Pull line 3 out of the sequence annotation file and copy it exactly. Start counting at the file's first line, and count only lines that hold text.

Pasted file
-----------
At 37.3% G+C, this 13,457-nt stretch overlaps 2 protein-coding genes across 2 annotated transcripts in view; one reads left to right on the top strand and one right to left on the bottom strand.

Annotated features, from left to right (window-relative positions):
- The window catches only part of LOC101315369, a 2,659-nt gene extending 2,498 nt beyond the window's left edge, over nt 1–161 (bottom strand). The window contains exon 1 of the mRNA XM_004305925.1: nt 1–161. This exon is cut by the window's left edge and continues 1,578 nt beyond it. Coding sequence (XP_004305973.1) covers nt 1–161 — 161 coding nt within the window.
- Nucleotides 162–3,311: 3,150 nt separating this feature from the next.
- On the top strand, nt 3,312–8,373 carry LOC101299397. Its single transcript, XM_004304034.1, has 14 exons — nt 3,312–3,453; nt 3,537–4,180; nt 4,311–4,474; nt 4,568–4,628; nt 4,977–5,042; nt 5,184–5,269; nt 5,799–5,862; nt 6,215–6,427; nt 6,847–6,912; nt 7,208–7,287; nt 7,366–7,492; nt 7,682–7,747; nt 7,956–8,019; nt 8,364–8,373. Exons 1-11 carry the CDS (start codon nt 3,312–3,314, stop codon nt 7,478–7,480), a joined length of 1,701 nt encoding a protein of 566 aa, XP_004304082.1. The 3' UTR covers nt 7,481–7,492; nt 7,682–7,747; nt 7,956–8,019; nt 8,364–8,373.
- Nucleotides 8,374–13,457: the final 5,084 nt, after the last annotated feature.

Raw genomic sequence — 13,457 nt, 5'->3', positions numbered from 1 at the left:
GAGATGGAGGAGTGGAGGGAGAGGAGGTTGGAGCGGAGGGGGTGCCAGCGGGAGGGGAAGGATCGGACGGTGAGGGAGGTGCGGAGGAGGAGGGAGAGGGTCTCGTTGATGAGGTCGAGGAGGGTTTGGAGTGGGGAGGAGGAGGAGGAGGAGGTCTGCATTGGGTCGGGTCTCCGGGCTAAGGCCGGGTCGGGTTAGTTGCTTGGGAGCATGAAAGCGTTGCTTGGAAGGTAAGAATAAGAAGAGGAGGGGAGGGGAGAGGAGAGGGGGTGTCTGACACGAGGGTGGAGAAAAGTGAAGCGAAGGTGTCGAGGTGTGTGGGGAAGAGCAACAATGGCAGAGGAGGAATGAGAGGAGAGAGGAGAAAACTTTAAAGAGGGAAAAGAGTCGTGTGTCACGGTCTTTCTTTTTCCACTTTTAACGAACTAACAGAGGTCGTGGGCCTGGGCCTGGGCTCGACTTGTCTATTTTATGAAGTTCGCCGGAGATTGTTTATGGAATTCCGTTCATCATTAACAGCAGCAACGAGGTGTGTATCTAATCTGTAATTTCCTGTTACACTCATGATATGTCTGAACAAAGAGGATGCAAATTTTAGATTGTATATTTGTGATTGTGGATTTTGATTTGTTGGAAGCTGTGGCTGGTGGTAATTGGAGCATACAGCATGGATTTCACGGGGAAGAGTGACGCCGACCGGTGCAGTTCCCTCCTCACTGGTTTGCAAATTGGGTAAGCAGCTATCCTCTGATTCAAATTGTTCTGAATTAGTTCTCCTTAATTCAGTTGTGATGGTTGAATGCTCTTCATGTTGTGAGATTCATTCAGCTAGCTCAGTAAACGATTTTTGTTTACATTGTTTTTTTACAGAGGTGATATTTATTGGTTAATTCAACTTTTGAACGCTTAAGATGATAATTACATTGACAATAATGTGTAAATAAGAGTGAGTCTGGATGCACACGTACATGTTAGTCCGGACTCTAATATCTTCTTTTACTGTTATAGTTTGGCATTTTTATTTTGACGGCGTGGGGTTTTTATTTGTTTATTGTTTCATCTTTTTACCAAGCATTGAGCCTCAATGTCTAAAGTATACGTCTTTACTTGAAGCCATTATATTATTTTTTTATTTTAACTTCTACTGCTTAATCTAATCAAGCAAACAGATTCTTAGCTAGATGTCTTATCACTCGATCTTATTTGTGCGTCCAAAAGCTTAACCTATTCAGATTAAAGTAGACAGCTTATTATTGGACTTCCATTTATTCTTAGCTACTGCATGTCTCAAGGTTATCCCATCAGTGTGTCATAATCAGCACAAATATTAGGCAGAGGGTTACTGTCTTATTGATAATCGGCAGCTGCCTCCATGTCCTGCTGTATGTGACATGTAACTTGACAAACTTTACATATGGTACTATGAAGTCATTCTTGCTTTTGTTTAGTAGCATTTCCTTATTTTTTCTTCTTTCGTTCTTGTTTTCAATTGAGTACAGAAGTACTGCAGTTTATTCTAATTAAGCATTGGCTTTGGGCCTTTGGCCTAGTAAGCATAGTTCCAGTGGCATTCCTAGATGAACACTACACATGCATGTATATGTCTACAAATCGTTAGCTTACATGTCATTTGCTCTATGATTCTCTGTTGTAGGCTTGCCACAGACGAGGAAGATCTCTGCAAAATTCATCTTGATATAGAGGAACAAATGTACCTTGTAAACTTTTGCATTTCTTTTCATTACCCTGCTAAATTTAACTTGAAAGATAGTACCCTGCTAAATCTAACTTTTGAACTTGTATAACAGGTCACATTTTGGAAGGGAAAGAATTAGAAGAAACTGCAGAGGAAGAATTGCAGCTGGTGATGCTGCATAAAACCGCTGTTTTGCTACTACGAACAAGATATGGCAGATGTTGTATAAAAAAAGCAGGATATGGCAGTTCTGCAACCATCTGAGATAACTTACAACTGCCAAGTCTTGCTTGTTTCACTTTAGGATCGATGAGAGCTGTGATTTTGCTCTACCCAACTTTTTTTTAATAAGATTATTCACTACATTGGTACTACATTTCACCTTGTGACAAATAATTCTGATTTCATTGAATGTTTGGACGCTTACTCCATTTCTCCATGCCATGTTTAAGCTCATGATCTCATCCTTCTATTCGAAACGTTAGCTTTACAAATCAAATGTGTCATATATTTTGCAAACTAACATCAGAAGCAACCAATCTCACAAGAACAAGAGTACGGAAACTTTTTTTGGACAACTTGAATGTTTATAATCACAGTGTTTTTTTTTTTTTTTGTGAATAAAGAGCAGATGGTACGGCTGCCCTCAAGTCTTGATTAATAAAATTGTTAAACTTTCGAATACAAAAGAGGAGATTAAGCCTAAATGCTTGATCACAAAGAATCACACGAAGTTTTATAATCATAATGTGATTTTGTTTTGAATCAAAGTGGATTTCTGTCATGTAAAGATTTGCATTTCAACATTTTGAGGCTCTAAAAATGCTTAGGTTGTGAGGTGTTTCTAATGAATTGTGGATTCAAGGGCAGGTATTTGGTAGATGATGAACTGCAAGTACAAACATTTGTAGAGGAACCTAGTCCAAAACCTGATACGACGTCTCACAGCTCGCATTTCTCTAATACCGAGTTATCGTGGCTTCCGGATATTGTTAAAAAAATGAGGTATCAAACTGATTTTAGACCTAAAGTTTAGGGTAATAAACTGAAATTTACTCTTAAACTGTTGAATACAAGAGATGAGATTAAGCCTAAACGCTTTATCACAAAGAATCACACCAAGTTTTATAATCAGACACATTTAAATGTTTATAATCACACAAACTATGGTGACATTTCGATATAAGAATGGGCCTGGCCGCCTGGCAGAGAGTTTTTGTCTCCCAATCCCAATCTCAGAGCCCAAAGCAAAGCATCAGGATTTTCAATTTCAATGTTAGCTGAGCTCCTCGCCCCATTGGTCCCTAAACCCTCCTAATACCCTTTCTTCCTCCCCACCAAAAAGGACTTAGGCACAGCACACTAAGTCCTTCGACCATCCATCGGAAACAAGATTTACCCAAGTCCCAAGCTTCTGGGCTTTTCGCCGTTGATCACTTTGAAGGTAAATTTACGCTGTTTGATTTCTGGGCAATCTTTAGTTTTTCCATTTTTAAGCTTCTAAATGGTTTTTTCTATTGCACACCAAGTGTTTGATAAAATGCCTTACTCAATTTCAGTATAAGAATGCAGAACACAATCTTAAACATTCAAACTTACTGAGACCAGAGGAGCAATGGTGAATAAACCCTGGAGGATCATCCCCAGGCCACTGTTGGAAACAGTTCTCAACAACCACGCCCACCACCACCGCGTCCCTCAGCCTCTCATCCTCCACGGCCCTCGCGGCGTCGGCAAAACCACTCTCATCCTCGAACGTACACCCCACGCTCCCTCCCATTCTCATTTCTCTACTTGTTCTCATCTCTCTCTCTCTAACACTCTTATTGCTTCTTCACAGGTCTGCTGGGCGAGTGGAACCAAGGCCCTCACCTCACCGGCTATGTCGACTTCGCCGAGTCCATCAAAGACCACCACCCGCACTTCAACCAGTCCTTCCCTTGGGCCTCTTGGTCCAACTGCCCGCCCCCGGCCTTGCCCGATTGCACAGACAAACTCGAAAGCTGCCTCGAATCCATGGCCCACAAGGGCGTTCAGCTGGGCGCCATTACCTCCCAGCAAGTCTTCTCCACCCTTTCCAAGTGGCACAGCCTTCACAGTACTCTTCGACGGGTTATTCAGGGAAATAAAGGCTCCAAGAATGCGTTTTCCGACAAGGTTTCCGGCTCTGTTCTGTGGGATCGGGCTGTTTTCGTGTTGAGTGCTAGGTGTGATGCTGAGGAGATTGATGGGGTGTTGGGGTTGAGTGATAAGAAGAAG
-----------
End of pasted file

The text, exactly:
- The window catches only part of LOC101315369, a 2,659-nt gene extending 2,498 nt beyond the window's left edge, over nt 1–161 (bottom strand). The window contains exon 1 of the mRNA XM_004305925.1: nt 1–161. This exon is cut by the window's left edge and continues 1,578 nt beyond it. Coding sequence (XP_004305973.1) covers nt 1–161 — 161 coding nt within the window.